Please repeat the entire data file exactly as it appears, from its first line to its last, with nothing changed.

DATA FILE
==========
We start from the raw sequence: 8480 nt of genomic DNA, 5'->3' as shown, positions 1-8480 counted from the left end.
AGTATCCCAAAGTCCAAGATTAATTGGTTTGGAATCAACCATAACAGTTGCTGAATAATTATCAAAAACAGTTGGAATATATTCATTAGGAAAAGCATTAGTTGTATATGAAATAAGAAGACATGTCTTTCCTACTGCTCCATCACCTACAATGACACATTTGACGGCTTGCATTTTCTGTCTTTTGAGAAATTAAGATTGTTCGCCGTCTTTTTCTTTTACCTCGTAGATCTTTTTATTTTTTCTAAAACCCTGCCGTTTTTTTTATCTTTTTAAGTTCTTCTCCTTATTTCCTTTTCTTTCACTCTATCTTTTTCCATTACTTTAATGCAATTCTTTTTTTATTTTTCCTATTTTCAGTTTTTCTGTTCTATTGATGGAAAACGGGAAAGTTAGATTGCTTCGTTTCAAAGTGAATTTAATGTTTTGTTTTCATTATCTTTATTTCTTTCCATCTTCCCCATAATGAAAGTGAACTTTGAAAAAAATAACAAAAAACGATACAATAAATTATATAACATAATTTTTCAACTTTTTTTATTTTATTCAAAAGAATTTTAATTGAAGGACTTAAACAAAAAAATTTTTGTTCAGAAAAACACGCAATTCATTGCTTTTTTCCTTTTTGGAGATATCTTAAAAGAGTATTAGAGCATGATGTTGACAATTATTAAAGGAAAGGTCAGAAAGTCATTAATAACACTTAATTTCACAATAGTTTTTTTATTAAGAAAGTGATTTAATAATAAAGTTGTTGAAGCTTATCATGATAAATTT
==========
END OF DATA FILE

We start from the raw sequence: 8480 nt of genomic DNA, 5'->3' as shown, positions 1-8480 counted from the left end.
AGTATCCCAAAGTCCAAGATTAATTGGTTTGGAATCAACCATAACAGTTGCTGAATAATTATCAAAAACAGTTGGAATATATTCATTAGGAAAAGCATTAGTTGTATATGAAATAAGAAGACATGTCTTTCCTACTGCTCCATCACCTACAATGACACATTTGACGGCTTGCATTTTCTGTCTTTTGAGAAATTAAGATTGTTCGCCGTCTTTTTCTTTTACCTCGTAGATCTTTTTATTTTTTCTAAAACCCTGCCGTTTTTTTTATCTTTTTAAGTTCTTCTCCTTATTTCCTTTTCTTTCACTCTATCTTTTTCCATTACTTTAATGCAATTCTTTTTTTATTTTTCCTATTTTCAGTTTTTCTGTTCTATTGATGGAAAACGGGAAAGTTAGATTGCTTCGTTTCAAAGTGAATTTAATGTTTTGTTTTCATTATCTTTATTTCTTTCCATCTTCCCCATAATGAAAGTGAACTTTGAAAAAAATAACAAAAAACGATACAATAAATTATATAACATAATTTTTCAACTTTTTTTATTTTATTCAAAAGAATTTTAATTGAAGGACTTAAACAAAAAAATTTTTGTTCAGAAAAACACGCAATTCATTGCTTTTTTCCTTTTTGGAGATATCTTAAAAGAGTATTAGAGCATGATGTTGACAATTATTAAAGGAAAGGTCAGAAAGTCATTAATAACACTTAATTTCACAATAGTTTTTTTATTAAGAAAGTGATTTAATAATAAAGTTGTTGAAGCTTATCATGATAAATTT